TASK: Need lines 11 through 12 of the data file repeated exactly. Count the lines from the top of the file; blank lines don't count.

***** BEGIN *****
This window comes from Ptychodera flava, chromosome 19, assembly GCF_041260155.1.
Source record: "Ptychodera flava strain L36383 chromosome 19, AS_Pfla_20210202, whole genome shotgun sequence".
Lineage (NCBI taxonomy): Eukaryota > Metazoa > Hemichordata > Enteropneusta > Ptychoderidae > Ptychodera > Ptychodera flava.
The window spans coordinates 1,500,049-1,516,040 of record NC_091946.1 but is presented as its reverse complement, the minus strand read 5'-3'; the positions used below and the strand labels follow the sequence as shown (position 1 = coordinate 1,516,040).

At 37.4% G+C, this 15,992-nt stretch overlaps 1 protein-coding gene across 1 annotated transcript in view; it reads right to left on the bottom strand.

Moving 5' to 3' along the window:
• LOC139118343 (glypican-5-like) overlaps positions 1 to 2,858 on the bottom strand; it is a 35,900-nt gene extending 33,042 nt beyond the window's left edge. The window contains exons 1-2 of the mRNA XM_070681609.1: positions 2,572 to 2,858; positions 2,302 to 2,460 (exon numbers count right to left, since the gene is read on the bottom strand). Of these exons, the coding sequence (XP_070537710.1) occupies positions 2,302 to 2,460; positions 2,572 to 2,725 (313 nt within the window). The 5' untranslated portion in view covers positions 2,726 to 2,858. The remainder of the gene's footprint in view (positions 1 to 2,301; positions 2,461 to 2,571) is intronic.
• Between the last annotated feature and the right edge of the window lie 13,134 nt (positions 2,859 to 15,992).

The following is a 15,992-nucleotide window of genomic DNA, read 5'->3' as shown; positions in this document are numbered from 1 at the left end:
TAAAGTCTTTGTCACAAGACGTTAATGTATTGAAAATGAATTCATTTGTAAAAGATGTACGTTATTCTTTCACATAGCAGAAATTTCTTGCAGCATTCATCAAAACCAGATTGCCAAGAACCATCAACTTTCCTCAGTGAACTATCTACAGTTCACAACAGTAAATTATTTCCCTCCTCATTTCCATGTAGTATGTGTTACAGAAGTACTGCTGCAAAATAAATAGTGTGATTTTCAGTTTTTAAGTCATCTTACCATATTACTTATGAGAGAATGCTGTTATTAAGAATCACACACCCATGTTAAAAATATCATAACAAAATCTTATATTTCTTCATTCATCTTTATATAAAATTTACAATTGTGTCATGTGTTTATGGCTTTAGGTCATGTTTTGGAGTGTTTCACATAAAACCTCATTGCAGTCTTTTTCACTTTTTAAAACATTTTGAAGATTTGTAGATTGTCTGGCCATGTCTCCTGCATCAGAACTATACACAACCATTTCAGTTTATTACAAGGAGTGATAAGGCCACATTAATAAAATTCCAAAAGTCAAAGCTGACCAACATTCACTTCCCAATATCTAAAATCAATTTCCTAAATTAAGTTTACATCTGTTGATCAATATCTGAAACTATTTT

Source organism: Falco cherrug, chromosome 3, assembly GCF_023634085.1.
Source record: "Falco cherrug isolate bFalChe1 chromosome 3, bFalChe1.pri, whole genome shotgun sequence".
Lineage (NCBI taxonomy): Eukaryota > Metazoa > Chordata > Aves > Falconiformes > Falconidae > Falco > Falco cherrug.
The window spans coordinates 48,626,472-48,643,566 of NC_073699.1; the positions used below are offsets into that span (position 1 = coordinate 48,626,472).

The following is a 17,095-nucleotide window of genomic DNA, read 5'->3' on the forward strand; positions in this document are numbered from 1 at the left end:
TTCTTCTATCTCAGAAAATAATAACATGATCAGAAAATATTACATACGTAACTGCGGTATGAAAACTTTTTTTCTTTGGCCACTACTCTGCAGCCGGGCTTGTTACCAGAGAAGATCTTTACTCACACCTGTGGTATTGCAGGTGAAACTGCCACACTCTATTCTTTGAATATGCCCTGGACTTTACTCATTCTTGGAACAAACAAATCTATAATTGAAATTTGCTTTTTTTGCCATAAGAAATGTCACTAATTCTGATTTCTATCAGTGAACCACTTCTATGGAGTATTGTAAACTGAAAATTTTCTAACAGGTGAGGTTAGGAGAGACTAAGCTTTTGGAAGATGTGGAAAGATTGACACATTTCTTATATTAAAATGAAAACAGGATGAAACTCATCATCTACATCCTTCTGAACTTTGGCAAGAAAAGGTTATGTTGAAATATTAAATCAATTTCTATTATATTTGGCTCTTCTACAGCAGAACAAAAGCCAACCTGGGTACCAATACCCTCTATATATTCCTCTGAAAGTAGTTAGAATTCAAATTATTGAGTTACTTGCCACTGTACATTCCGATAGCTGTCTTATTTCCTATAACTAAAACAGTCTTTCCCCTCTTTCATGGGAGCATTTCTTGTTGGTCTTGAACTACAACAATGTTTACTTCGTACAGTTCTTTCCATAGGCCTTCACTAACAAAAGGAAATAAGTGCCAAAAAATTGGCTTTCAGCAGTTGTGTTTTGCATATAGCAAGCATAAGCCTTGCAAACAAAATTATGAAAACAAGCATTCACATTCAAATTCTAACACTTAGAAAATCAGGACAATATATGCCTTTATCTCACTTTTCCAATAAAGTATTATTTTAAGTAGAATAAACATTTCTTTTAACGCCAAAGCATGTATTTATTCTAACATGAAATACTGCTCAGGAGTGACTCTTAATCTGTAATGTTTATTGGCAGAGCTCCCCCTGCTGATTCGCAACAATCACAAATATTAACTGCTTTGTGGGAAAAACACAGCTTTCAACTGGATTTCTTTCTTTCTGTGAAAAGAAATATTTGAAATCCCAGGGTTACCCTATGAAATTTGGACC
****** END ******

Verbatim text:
Source organism: Falco cherrug, chromosome 3, assembly GCF_023634085.1.
Source record: "Falco cherrug isolate bFalChe1 chromosome 3, bFalChe1.pri, whole genome shotgun sequence".